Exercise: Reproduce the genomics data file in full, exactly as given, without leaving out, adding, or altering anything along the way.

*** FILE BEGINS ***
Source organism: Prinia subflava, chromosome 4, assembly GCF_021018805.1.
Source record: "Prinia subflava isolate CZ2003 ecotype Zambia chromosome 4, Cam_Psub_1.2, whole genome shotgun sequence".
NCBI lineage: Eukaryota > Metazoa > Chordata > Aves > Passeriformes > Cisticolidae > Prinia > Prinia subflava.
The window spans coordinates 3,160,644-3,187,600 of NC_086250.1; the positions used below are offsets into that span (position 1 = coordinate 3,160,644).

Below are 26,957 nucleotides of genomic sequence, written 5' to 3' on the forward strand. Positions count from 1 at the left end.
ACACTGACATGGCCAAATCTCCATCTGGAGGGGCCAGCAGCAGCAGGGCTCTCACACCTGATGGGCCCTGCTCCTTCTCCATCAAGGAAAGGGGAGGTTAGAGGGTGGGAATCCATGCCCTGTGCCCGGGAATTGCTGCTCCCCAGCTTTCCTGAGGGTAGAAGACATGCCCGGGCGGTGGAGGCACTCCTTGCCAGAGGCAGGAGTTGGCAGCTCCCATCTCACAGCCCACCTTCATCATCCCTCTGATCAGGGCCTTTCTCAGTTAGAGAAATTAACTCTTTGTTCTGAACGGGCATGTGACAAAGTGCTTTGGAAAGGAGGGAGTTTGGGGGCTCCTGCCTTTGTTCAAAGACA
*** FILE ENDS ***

Source organism: Prinia subflava, chromosome 4, assembly GCF_021018805.1.
Source record: "Prinia subflava isolate CZ2003 ecotype Zambia chromosome 4, Cam_Psub_1.2, whole genome shotgun sequence".
NCBI lineage: Eukaryota > Metazoa > Chordata > Aves > Passeriformes > Cisticolidae > Prinia > Prinia subflava.
The window spans coordinates 3,160,644-3,187,600 of NC_086250.1; the positions used below are offsets into that span (position 1 = coordinate 3,160,644).

Below are 26,957 nucleotides of genomic sequence, written 5' to 3' on the forward strand. Positions count from 1 at the left end.
ACACTGACATGGCCAAATCTCCATCTGGAGGGGCCAGCAGCAGCAGGGCTCTCACACCTGATGGGCCCTGCTCCTTCTCCATCAAGGAAAGGGGAGGTTAGAGGGTGGGAATCCATGCCCTGTGCCCGGGAATTGCTGCTCCCCAGCTTTCCTGAGGGTAGAAGACATGCCCGGGCGGTGGAGGCACTCCTTGCCAGAGGCAGGAGTTGGCAGCTCCCATCTCACAGCCCACCTTCATCATCCCTCTGATCAGGGCCTTTCTCAGTTAGAGAAATTAACTCTTTGTTCTGAACGGGCATGTGACAAAGTGCTTTGGAAAGGAGGGAGTTTGGGGGCTCCTGCCTTTGTTCAAAGACA